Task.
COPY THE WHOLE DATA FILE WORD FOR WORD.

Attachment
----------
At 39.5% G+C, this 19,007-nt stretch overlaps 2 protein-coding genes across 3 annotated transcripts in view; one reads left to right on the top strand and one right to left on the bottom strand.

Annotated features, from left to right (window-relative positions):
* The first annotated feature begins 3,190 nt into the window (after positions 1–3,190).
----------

At 39.5% G+C, this 19,007-nt stretch overlaps 2 protein-coding genes across 3 annotated transcripts in view; one reads left to right on the top strand and one right to left on the bottom strand.

Annotated features, from left to right (window-relative positions):
* The first annotated feature begins 3,190 nt into the window (after positions 1–3,190).